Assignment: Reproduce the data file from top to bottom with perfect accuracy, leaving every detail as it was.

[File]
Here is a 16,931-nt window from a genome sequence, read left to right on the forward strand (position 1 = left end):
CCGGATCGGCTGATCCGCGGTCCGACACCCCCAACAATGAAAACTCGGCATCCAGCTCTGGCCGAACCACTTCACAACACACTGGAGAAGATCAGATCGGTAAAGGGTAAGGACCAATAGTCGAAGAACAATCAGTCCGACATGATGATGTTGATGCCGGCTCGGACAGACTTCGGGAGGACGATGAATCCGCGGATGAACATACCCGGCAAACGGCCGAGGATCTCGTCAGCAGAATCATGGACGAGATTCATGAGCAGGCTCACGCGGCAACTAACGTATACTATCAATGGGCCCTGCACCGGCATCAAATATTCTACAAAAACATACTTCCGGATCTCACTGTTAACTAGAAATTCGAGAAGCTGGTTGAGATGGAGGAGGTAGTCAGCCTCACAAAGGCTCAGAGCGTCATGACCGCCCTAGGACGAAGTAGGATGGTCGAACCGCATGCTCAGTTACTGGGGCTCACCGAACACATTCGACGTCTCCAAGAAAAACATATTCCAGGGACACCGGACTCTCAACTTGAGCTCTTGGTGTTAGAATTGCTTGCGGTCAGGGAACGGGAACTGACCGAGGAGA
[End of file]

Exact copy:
Here is a 16,931-nt window from a genome sequence, read left to right on the forward strand (position 1 = left end):
CCGGATCGGCTGATCCGCGGTCCGACACCCCCAACAATGAAAACTCGGCATCCAGCTCTGGCCGAACCACTTCACAACACACTGGAGAAGATCAGATCGGTAAAGGGTAAGGACCAATAGTCGAAGAACAATCAGTCCGACATGATGATGTTGATGCCGGCTCGGACAGACTTCGGGAGGACGATGAATCCGCGGATGAACATACCCGGCAAACGGCCGAGGATCTCGTCAGCAGAATCATGGACGAGATTCATGAGCAGGCTCACGCGGCAACTAACGTATACTATCAATGGGCCCTGCACCGGCATCAAATATTCTACAAAAACATACTTCCGGATCTCACTGTTAACTAGAAATTCGAGAAGCTGGTTGAGATGGAGGAGGTAGTCAGCCTCACAAAGGCTCAGAGCGTCATGACCGCCCTAGGACGAAGTAGGATGGTCGAACCGCATGCTCAGTTACTGGGGCTCACCGAACACATTCGACGTCTCCAAGAAAAACATATTCCAGGGACACCGGACTCTCAACTTGAGCTCTTGGTGTTAGAATTGCTTGCGGTCAGGGAACGGGAACTGACCGAGGAGA